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The Princess and Curdie George MacDonald

What Is in a Name

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The tears came into Peter's eyes. He bowed his head in thankfulness, and his heart was much too full to speak.

Then the great old, young, beautiful princess turned to Curdie.

'Now, Curdie, are you ready?' she said.

'Yes, ma'am,' answered Curdie.

'You do not know what for.'

'You do, ma'am. That is enough.'

'You could not have given me a better answer, or done more to prepare yourself, Curdie,' she returned, with one of her radiant smiles. 'Do you think you will know me again?'

'I think so. But how can I tell what you may look like next?'

'Ah, that indeed! How can you tell? Or how could I expect you should? But those who know me well, know me whatever new dress or shape or name I may be in; and by and by you will have learned to do so too.'

'But if you want me to know you again, ma'am, for certain sure,' said Curdie, 'could you not give me some sign, or tell me something about you that never changes - or some other way to know you, or thing to know you by?'

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'No, Curdie; that would be to keep you from knowing me. You must know me in quite another way from that. It would not be the least use to you or me either if I were to make you know me in that way. It would be but to know the sign of Me - not to know me myself. it would be no better than if I were to take this emerald out of my crown and give it to you to take home with you, and you were to call it me, and talk to it as if it heard and saw and loved you. Much good that would do you, Curdie! No; you must do what you can to know me, and if you do, you will. You shall see me again in very different circumstances from these, and, I will tell you so much, it may be in a very different shape. But come now, I will lead you out of this cavern; my good Joan will be getting too anxious about you. One word more: you will allow that the men knew little what they were talking about this morning, when they told all those tales of Old Mother Wotherwop; but did it occur to you to think how it was they fell to talking about me at all? It was because I came to them; I was beside them all the time they were talking about me, though they were far enough from knowing it, and had very little besides foolishness to say.'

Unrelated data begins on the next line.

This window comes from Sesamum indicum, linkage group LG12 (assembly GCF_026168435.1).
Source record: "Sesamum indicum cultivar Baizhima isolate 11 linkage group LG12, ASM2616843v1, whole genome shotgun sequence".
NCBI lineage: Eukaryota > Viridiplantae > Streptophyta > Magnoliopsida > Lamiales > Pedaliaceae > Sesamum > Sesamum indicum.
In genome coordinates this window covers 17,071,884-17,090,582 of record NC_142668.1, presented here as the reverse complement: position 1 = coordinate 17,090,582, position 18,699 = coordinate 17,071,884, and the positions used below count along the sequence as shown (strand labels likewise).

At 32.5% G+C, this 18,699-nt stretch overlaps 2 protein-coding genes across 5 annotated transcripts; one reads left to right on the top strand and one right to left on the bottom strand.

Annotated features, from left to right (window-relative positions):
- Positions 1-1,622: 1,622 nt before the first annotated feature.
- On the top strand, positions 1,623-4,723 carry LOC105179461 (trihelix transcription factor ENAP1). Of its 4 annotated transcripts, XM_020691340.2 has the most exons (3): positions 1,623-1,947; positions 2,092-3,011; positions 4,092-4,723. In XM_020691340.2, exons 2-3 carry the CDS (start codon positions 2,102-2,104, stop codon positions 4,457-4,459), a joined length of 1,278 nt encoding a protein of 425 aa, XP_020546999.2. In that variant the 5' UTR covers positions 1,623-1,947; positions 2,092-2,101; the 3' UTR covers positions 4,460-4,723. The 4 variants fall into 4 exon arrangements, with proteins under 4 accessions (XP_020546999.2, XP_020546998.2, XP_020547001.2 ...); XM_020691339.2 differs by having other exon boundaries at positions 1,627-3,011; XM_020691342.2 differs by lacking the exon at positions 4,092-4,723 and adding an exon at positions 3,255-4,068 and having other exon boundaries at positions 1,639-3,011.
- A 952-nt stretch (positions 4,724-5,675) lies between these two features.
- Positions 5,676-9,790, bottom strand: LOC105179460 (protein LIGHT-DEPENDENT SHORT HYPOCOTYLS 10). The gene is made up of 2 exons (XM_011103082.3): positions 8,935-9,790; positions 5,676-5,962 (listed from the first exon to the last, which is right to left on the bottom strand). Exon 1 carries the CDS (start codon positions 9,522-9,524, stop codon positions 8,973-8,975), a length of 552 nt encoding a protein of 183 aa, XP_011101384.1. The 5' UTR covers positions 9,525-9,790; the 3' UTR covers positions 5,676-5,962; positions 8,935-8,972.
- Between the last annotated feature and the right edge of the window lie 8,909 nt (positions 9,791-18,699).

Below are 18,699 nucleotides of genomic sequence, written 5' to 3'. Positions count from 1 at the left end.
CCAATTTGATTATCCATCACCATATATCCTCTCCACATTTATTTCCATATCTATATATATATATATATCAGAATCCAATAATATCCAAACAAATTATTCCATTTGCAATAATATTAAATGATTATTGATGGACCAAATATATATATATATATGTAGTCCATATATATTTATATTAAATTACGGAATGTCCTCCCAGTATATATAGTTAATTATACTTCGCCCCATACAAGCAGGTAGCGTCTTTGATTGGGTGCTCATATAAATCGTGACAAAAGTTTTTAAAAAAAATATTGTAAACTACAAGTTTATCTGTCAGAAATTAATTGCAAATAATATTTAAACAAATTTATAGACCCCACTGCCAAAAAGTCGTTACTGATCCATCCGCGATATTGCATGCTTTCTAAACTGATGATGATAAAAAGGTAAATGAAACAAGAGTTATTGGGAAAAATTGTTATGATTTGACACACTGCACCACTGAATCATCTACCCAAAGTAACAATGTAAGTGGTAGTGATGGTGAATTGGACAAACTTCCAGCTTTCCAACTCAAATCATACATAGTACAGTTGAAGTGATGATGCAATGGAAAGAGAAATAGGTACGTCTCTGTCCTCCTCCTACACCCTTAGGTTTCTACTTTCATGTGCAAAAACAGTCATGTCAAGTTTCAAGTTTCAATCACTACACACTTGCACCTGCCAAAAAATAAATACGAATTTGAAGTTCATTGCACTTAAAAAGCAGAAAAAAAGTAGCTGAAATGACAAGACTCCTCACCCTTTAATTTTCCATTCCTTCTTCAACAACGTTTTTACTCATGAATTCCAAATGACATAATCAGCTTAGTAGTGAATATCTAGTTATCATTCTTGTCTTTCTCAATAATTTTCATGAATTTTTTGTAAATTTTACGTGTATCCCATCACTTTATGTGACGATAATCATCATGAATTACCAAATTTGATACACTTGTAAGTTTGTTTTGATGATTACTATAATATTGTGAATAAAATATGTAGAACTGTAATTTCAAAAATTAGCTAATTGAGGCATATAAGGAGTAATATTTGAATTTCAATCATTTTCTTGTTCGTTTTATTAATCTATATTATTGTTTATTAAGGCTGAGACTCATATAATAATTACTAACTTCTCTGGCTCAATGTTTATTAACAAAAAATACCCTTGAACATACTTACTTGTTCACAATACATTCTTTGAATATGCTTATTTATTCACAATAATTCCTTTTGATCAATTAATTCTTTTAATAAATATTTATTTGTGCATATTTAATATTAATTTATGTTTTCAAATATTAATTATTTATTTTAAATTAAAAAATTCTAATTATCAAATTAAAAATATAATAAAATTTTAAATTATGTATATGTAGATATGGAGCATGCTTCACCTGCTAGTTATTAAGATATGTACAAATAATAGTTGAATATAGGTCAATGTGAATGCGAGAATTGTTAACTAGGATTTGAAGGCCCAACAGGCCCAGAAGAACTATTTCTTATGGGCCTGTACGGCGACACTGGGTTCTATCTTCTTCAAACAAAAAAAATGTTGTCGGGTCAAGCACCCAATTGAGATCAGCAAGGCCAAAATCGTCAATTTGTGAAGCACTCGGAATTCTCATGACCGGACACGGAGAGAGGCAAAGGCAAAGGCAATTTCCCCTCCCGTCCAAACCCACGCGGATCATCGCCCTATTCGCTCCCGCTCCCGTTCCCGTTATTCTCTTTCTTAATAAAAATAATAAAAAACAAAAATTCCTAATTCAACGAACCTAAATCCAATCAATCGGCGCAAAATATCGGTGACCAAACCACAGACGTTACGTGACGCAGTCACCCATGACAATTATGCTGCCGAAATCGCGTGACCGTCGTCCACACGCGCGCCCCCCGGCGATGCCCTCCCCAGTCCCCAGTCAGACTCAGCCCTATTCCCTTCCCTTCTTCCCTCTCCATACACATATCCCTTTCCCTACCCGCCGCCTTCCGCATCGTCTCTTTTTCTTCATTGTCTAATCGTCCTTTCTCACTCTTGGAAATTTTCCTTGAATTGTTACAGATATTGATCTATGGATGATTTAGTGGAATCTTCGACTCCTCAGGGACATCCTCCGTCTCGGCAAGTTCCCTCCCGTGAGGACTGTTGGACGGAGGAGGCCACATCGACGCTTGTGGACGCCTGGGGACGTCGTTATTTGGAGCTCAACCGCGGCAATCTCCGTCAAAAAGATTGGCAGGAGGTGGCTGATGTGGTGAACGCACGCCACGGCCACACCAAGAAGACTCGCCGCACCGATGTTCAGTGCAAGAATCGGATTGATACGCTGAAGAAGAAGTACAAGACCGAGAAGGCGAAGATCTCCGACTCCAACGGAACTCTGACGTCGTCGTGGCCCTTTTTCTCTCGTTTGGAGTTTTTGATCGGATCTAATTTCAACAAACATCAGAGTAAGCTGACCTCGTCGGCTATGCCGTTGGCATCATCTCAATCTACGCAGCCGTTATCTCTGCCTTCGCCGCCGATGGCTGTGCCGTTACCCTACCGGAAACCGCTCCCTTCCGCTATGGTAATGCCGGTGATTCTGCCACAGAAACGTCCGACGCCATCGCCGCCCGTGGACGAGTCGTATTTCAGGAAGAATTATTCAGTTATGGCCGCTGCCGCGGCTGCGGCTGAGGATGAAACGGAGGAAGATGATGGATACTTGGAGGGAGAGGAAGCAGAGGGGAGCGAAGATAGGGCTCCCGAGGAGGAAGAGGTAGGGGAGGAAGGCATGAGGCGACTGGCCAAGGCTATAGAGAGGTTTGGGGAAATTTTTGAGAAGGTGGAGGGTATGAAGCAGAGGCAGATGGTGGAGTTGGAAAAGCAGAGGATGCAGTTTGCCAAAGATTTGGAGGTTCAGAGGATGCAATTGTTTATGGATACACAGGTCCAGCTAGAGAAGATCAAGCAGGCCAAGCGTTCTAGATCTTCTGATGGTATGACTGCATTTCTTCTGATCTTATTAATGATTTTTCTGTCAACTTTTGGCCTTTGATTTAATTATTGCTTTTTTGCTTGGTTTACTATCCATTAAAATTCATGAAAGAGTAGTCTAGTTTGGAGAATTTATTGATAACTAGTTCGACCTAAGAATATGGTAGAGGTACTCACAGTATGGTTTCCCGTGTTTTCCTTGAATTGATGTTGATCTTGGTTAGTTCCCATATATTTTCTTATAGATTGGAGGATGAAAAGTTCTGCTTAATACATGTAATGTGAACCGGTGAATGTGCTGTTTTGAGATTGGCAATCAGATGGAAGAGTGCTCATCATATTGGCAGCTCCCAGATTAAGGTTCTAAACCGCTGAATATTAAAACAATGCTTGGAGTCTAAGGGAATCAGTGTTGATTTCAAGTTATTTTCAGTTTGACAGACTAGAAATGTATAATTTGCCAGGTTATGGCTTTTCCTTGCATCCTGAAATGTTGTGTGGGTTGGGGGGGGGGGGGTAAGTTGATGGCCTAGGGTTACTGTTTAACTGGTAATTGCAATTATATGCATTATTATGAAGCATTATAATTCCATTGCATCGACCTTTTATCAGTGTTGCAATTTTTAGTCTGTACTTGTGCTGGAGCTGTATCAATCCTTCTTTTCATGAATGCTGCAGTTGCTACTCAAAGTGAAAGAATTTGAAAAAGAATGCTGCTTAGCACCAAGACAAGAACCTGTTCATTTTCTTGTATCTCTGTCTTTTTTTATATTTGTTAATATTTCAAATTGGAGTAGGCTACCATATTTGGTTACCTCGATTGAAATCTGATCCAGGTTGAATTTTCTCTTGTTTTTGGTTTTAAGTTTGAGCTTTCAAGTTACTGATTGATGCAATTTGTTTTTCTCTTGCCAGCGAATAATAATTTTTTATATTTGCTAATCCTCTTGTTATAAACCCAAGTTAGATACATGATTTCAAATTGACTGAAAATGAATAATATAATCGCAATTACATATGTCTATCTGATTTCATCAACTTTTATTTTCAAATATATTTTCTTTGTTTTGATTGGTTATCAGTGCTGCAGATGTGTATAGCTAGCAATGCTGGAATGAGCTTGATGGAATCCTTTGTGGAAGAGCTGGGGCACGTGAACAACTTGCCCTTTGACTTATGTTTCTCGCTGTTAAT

As she spoke she turned and led the way from the cavern, which, as if a door had been closed, sank into absolute blackness behind them. And now they saw nothing more of the lady except the green star, which again seemed a good distance in front of them, and to which they came no nearer, although following it at a quick pace through the mountain. Such was their confidence in her guidance, however, and so fearless were they in consequence, that they felt their way neither with hand nor foot, but walked straight on through the pitch-dark galleries. When at length the night of the upper world looked in at the mouth of the mine, the green light seemed to lose its way among the stars, and they saw it no more.

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The Princess and Curdie
George MacDonald

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